Repercussions have begun to hit Facebook, including a lawsuit from Facebook shareholder Fan Yuan, who alleged the company had some knowledge of Cambridge Analytica’s data siphoning and made “materially false and/or misleading” claims regarding Facebook’s handling of user data. The first step Facebook has taken to attempt to address the issue is a new tool at the top of the News Feed which will let people see which apps have their info and offer up an easy way to revoke permissions.

In other topics at the Beijing forum on Saturday, Tim Cook also briefly touched upon the recent decision by President Trump to place tariffs on Chinese goods. Although the details on the tariffs have yet to be finalized by the U.S. government, Cook said: “The countries that embrace openness do exceptional and the countries that don’t, don’t…It’s not a matter of carving things up between sides. I’m going to encourage that calm heads prevail.”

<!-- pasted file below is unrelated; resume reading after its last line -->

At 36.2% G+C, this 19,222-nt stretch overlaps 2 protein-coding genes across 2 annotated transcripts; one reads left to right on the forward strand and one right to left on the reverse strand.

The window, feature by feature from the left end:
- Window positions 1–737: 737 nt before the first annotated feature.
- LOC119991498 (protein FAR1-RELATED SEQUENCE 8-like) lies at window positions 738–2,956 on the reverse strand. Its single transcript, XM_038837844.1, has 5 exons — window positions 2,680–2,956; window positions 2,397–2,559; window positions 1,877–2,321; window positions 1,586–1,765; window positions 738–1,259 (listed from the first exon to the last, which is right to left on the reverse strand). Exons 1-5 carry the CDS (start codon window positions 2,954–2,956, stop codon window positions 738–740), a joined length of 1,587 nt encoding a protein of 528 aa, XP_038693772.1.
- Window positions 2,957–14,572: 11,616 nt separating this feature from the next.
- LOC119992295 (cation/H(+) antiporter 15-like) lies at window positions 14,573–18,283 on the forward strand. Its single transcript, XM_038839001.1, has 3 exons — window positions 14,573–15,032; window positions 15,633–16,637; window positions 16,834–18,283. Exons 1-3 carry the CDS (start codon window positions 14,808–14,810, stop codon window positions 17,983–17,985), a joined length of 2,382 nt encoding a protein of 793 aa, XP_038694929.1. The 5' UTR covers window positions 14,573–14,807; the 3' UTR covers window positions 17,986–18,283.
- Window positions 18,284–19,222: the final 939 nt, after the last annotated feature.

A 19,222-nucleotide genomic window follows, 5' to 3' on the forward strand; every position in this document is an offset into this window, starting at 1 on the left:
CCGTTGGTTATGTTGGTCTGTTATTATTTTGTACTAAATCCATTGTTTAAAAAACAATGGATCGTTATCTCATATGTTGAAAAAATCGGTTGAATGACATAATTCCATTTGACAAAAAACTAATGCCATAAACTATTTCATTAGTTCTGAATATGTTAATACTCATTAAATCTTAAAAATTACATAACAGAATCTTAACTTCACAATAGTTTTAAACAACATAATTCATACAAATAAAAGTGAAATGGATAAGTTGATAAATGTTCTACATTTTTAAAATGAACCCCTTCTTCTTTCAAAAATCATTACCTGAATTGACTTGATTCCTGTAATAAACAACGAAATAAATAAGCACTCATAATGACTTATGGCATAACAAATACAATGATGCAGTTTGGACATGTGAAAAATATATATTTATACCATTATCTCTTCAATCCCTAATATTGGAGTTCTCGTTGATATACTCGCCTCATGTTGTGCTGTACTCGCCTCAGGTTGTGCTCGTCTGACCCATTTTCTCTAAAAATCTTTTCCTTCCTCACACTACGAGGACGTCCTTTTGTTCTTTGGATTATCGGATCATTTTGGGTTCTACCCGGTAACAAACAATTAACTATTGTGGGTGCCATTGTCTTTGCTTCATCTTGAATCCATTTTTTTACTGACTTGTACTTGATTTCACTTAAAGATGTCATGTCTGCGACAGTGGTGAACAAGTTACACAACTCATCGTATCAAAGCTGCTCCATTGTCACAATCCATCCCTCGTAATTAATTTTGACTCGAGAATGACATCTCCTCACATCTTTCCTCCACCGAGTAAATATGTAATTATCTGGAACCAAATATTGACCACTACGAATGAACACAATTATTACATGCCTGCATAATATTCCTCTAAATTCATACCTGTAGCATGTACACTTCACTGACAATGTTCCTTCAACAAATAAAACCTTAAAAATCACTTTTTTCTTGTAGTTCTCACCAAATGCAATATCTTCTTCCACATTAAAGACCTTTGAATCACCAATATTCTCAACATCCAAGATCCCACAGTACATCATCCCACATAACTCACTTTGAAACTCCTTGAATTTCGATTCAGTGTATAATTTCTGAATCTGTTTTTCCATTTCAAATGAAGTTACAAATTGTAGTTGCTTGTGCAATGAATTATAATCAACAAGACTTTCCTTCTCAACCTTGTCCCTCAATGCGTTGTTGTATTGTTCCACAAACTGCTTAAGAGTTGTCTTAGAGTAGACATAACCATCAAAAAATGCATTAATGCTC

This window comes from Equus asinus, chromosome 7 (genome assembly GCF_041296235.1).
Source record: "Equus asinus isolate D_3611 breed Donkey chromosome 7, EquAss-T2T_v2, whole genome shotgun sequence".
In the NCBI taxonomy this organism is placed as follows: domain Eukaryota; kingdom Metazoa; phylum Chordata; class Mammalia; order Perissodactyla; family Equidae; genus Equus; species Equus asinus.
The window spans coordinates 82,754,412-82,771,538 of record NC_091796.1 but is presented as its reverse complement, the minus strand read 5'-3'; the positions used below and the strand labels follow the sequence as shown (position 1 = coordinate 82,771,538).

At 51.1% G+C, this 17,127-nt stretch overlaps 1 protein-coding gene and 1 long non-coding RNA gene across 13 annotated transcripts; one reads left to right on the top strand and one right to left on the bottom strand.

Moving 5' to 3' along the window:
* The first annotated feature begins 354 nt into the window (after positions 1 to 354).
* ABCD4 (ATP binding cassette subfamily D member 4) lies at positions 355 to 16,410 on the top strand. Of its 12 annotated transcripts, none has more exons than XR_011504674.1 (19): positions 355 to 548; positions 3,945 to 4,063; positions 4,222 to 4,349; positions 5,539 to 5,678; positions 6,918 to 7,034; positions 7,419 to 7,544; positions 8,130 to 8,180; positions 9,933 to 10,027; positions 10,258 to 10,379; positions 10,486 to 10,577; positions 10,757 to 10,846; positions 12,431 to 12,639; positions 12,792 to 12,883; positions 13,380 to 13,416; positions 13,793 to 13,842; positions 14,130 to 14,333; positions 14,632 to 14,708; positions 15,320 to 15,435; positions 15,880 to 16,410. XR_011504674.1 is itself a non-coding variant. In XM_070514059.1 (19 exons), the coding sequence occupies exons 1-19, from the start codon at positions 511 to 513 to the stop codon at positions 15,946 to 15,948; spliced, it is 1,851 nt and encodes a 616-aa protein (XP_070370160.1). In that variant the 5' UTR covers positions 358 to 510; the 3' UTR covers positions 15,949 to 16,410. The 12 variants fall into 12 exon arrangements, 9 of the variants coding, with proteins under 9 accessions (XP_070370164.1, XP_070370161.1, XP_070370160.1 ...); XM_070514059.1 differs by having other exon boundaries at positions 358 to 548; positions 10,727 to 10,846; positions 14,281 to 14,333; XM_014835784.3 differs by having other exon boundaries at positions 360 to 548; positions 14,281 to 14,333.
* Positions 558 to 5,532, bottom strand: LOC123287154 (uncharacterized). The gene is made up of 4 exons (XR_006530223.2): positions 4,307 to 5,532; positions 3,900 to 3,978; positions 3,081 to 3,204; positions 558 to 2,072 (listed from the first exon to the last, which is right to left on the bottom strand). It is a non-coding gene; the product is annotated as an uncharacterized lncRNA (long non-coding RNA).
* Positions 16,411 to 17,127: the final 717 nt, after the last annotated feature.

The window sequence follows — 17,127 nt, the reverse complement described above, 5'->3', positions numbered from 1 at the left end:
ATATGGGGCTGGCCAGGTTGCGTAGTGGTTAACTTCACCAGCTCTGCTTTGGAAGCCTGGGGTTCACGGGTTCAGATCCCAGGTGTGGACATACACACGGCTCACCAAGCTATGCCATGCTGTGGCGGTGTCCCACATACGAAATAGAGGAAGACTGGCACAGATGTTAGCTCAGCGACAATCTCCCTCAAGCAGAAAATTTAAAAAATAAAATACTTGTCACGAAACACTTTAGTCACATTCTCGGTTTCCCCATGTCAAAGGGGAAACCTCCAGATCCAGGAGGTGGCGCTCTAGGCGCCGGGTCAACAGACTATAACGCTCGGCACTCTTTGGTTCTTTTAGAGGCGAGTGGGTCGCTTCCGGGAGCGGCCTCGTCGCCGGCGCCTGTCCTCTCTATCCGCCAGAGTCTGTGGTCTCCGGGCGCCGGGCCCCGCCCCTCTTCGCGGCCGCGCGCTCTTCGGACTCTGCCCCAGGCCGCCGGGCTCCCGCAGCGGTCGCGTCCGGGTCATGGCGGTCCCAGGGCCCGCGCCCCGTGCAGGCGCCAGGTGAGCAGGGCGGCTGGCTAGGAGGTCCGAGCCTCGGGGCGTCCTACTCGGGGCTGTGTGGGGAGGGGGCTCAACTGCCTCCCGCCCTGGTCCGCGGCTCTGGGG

Note: Due to the political nature of the discussion regarding this topic, the discussion thread is located in our Politics, Religion, Social Issues forum. All forum members and site visitors are welcome to read and follow the thread, but posting is limited to forum members with at least 100 posts.

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Thursday briefing: Facebook will investigate apps’ data access following ‘breach of trust’